Web Portal Feels Like Home. Applying Agenda-setting Theory to Internet-based Media and their Influence on Cybersociety
||Web Portal Feels Like Home. Applying Agenda-setting Theory to Internet-based Media and their Influence on Cybersociety
||ELPUB2005. From Author to Reader: Challenges for the Digital Content Chain: Proceedings of the 9th ICCC International Conference on ElectronicPublishing held at Katholieke Universiteit Leuven in Leuven-Heverlee(Belgium), 8-10 June 2005 / Edited by: Milena Dobreva & Jan Engelen, ed. byPeeters Publishing Leuven, ISBN 90-429-1645-1, 2005
||The progressive process of internetization leads the audience little by little to setting aside traditional media of today's every day: dailies, radio and television. The evolution of media use leads to thorough consideration of the future that awaits both media owners and users. Trying to show potential concerns, the author refers to the classic theory of agenda setting (Lazarsfeld & Merton, 1948; McCombs & Shaw, 1972). American research conducted in 1999 showed distinctive concentration of Internet traffic; 80% of site visits were made to just 0,5% of websites, such as Yahoo!, Excite, eBay et al. (Waxman 1999). A similar tendency emerged in 2004, during Polish research on Internet traffic (Meller 2004).The paper focuses on the electronic media which may already be an important field of agenda setting research. The analysis concerns the example of Polish Internet users and Polish e-media. As the paper shows, among the latter, a particularly important role is played by portals – the places where beginners usually start their cyberspace adventure and where, paradoxically, they are encouraged to stay most of the time.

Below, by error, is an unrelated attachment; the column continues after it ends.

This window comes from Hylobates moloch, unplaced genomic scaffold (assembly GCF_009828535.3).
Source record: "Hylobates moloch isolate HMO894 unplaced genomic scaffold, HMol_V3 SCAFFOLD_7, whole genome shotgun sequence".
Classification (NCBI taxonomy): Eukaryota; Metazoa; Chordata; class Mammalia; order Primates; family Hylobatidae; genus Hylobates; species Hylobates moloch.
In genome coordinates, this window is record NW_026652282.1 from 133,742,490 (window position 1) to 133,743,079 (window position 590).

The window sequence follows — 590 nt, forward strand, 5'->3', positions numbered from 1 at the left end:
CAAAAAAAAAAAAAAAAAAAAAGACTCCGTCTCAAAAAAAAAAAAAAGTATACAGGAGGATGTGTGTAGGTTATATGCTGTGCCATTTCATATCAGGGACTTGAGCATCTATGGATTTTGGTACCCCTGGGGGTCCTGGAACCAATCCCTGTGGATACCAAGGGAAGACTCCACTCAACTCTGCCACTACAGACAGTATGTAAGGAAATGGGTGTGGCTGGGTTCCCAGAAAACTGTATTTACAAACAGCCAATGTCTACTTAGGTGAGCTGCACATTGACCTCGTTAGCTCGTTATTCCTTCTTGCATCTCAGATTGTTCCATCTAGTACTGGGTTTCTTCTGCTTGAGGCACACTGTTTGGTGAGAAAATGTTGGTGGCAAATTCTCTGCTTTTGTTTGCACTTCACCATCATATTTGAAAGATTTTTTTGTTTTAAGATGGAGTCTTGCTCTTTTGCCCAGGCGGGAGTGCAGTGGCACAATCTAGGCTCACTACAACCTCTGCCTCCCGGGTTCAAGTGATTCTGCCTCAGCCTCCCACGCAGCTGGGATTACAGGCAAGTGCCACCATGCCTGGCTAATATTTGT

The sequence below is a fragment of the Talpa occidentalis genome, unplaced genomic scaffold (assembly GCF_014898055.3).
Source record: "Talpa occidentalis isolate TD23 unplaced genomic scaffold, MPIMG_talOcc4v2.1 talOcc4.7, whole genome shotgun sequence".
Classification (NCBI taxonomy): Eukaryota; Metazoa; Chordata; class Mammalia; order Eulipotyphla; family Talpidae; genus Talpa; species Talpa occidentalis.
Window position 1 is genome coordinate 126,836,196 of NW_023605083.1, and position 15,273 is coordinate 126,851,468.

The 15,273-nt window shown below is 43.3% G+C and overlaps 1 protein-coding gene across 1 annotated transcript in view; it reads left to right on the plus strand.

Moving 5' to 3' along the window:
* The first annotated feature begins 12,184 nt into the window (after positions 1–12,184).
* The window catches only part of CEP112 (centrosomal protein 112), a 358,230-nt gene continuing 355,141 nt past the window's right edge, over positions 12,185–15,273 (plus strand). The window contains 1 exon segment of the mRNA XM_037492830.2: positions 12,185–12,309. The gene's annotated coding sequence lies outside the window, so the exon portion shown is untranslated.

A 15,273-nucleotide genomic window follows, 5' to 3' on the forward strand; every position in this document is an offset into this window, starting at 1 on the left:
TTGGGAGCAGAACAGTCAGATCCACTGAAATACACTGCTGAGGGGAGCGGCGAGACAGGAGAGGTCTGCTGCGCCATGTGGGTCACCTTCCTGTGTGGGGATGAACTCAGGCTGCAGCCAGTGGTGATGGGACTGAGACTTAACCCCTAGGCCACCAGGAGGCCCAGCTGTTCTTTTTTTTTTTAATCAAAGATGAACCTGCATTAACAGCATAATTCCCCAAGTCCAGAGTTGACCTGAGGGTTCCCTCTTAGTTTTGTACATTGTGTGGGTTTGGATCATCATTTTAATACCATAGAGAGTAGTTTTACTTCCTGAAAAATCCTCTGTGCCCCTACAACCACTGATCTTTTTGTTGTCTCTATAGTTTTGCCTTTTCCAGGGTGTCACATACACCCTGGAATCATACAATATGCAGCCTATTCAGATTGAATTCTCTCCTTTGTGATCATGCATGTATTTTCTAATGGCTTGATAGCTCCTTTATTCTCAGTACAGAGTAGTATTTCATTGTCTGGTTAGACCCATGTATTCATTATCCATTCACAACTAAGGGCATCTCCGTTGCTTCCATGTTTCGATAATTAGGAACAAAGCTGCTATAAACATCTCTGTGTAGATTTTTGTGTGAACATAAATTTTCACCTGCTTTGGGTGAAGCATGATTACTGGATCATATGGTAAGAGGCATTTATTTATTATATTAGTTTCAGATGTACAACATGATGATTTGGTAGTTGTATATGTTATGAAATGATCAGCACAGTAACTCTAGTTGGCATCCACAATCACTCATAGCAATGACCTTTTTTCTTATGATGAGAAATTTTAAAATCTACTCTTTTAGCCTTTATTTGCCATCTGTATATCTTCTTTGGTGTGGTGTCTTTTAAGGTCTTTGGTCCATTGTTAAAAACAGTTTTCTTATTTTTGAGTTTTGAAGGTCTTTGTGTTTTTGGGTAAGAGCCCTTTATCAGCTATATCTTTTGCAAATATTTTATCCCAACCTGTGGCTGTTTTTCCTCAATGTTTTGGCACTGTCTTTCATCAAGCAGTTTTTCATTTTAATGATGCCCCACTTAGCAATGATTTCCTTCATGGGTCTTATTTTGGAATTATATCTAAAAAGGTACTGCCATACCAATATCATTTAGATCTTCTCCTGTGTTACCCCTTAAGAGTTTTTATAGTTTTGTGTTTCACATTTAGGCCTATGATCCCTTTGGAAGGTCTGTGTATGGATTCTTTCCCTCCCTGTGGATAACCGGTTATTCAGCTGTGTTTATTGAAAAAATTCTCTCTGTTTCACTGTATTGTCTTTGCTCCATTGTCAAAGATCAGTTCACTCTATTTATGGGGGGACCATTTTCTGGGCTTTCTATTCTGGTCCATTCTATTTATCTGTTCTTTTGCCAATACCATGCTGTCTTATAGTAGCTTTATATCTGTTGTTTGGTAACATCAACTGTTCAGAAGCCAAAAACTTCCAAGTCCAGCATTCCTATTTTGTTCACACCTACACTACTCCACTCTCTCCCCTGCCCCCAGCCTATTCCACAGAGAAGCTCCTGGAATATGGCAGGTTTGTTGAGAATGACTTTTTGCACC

||Agenda setting theory, internet portals, national enclaves over cyberspace
||file.pdf (96,579 bytes)
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